The Great Barrier Reef has deep sea Corals growing without sunlight

By March 6, 2013 Ocean News

A coral reef is a system made of colonies of polyps that share an exoeskeleton made of secreted calcium carbonate. Usually, they live in waters that contains few nutrients, so they need to be in a symbiotic relationship with a green algae called zooxanthellae. The zooxanthella provide the coral with calcium carbonate as a product of photosynthesis, a process by which the algae uses light from the sun and carbon dioxide to feed itself. So they need to be in shallow and warm waters in order to get some light and do the photosynthesis.


Last January, researchers from the University of Queensland, with a remotely operated submersible, found the deepest living corals in the Great Barrier Reef. They were living at a depth of 410 feet (125m)! It was unexpected because the reef ended at 330 feet (100m) depth. The corals were Leptoseris specimens, which usually live up to 40m below the surface. It’s an amazing discovery because there’s almost no light, so it remains unclear as to how these species of corals are able to live as the zooxanthellae may not be able to under photosynthesis for survival.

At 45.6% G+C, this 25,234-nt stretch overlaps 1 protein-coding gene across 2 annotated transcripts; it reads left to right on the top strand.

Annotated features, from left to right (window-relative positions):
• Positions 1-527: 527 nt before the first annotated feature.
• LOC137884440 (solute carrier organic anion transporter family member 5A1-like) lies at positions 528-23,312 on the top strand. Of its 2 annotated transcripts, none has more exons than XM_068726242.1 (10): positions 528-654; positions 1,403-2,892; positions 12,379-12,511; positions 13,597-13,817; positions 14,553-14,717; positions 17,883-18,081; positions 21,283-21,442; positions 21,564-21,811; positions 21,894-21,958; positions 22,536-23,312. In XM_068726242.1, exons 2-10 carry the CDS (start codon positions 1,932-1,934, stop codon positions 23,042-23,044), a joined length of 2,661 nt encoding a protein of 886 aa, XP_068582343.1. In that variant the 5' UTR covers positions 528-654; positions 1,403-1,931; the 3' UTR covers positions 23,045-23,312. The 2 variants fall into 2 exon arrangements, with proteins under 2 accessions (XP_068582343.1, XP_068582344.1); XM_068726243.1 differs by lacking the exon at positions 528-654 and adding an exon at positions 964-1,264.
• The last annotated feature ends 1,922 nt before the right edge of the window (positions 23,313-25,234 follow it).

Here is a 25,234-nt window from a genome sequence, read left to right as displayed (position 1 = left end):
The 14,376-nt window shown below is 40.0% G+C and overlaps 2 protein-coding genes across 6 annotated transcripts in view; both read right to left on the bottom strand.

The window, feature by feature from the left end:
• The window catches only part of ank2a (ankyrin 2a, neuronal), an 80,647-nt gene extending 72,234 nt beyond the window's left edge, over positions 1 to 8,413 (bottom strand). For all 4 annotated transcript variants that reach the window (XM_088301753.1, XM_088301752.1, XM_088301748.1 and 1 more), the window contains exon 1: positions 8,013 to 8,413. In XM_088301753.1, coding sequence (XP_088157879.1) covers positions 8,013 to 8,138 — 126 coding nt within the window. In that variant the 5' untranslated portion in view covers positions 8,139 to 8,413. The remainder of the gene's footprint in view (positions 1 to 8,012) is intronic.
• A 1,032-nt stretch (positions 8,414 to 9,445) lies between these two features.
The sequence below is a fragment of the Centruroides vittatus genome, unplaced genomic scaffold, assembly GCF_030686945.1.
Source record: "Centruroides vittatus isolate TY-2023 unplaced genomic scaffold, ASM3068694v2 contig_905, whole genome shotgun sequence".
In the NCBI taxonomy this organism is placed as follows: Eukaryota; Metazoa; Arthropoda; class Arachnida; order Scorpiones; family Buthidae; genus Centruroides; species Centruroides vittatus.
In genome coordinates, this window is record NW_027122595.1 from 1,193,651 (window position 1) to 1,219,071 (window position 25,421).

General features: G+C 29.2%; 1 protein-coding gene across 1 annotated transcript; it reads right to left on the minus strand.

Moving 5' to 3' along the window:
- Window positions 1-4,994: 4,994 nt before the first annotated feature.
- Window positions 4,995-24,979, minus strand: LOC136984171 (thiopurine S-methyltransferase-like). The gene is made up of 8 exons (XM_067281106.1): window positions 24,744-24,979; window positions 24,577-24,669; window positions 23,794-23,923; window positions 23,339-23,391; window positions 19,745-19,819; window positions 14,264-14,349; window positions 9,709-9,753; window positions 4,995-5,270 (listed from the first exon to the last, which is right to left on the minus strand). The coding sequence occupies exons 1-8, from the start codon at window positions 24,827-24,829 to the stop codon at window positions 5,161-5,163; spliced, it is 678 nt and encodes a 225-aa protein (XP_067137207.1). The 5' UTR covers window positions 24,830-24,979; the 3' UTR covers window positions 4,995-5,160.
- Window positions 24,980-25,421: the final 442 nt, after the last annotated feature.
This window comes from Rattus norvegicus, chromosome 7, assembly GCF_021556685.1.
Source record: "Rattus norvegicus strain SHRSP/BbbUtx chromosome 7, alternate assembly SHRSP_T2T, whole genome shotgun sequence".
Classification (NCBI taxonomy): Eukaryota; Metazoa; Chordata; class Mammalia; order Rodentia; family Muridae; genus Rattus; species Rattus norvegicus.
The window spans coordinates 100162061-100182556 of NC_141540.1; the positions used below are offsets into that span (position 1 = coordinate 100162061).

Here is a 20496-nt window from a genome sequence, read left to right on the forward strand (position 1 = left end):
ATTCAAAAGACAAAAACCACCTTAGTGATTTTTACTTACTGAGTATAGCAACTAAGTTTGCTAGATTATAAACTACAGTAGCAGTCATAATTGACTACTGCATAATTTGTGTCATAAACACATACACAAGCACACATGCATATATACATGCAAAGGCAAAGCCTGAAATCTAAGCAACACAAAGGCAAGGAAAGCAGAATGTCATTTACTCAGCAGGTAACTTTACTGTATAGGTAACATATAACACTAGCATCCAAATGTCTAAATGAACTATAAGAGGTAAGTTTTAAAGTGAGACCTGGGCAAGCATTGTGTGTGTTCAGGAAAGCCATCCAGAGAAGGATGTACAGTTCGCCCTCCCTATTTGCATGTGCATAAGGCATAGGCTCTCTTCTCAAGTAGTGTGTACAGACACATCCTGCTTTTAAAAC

The researchers also found Acropora specimens at a depth of 240 feet (73m). The team from Queensland brought one specimen of Leptoseris and another one of Acropora to land, in order to investigate the difference between their symbiotic algae and the one from the surface corals from the same species.

It would be interesting to find out what gives them ability to survive in such extreme conditions with little to no light.

But this is not the deepest reef in the world. Other scientist have found corals as deep as 500 feet (150m) in Puerto Rico, and in the Gulf of Mexico they have corals at 2,620 feet (799m), but those corals don’t need sunlight to survive.

A possible explanation as to why are they able to live without light is that agricultural fertilizers are increasing nutrients so they don’t depend on zooxanthellae as much. This increase in nutrient is also benefiting the starfish populations, including the crown-of-thorns starfish, which eats coral. And as the water is getting warmer, there is a better chance they can grow in areas where it was traditionally colder.

Could be this an adaptation to climate change? Or are corals more resilient than we thought?

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